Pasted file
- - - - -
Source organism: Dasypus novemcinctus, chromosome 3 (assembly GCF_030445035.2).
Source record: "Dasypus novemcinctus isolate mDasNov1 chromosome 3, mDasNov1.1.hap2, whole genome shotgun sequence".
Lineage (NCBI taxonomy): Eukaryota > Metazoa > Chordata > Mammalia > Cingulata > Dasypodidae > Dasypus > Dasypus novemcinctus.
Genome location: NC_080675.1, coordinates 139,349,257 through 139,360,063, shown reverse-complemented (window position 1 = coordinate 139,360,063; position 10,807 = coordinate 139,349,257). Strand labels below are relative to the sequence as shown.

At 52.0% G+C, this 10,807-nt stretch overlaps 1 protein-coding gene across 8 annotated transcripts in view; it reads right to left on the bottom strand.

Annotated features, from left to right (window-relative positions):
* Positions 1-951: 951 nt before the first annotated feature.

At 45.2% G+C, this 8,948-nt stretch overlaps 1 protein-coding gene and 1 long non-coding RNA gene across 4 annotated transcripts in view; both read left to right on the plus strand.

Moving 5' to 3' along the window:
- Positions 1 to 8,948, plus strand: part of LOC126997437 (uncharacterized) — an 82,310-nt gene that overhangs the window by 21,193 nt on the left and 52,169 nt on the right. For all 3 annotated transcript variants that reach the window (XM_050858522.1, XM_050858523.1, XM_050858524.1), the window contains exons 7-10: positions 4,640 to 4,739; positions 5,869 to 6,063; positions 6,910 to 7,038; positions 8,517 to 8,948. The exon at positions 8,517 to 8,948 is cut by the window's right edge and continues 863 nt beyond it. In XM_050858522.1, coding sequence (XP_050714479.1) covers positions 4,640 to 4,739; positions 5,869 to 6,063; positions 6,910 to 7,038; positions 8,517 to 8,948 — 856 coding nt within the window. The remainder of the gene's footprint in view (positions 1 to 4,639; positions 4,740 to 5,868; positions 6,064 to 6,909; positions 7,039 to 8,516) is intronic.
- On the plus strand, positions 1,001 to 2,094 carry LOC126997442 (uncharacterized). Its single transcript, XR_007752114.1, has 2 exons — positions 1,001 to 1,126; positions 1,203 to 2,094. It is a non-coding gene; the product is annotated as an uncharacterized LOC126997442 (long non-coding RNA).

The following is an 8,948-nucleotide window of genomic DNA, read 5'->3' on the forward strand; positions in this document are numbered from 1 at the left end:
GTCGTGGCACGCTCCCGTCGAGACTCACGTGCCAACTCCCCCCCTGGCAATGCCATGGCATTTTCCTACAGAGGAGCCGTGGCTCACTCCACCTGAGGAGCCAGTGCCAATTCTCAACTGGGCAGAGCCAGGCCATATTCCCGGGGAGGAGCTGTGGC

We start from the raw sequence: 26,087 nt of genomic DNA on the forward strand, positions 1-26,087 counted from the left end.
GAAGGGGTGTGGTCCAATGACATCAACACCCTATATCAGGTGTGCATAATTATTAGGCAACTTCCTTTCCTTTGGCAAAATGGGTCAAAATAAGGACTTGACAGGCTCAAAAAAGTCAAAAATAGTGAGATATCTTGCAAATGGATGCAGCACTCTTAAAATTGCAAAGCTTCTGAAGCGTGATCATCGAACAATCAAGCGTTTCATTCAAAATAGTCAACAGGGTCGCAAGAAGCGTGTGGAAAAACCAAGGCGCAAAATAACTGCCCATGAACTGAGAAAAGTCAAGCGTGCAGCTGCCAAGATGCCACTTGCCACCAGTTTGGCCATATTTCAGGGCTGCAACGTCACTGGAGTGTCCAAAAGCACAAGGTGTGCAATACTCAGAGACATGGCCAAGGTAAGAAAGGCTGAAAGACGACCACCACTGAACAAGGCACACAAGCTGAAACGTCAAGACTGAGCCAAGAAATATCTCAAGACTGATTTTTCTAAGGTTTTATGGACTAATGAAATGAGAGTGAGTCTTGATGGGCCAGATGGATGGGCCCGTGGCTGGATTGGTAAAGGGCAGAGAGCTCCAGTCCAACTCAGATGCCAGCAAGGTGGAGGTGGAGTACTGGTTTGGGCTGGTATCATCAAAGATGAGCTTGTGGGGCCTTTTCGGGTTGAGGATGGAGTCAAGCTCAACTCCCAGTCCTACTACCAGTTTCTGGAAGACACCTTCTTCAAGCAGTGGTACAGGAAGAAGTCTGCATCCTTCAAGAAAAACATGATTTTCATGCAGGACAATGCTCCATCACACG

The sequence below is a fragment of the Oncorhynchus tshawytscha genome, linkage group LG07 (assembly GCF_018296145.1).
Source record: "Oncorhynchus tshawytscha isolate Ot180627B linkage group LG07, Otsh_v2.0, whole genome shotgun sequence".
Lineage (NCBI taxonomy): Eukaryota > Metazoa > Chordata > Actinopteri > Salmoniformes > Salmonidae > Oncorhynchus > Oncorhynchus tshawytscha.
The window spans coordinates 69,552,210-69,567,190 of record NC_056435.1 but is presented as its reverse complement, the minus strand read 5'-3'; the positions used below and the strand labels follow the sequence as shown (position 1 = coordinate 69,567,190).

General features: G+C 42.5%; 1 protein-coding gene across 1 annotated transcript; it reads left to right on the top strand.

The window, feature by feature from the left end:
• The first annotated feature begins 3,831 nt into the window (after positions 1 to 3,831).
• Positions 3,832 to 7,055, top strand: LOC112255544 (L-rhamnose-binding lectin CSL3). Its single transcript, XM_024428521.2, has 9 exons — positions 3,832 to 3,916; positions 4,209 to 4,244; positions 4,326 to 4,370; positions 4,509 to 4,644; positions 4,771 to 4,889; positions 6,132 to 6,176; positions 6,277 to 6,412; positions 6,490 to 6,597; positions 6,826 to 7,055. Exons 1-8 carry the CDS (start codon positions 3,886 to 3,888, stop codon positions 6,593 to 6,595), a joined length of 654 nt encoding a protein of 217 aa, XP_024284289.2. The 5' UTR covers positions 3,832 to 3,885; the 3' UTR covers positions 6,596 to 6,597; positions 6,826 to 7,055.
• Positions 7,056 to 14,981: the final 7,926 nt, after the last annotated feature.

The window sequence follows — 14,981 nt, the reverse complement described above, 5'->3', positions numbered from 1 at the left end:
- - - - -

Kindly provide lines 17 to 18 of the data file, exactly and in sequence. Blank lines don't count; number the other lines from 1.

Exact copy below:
Source record: "Oncorhynchus tshawytscha isolate Ot180627B linkage group LG07, Otsh_v2.0, whole genome shotgun sequence".
Lineage (NCBI taxonomy): Eukaryota > Metazoa > Chordata > Actinopteri > Salmoniformes > Salmonidae > Oncorhynchus > Oncorhynchus tshawytscha.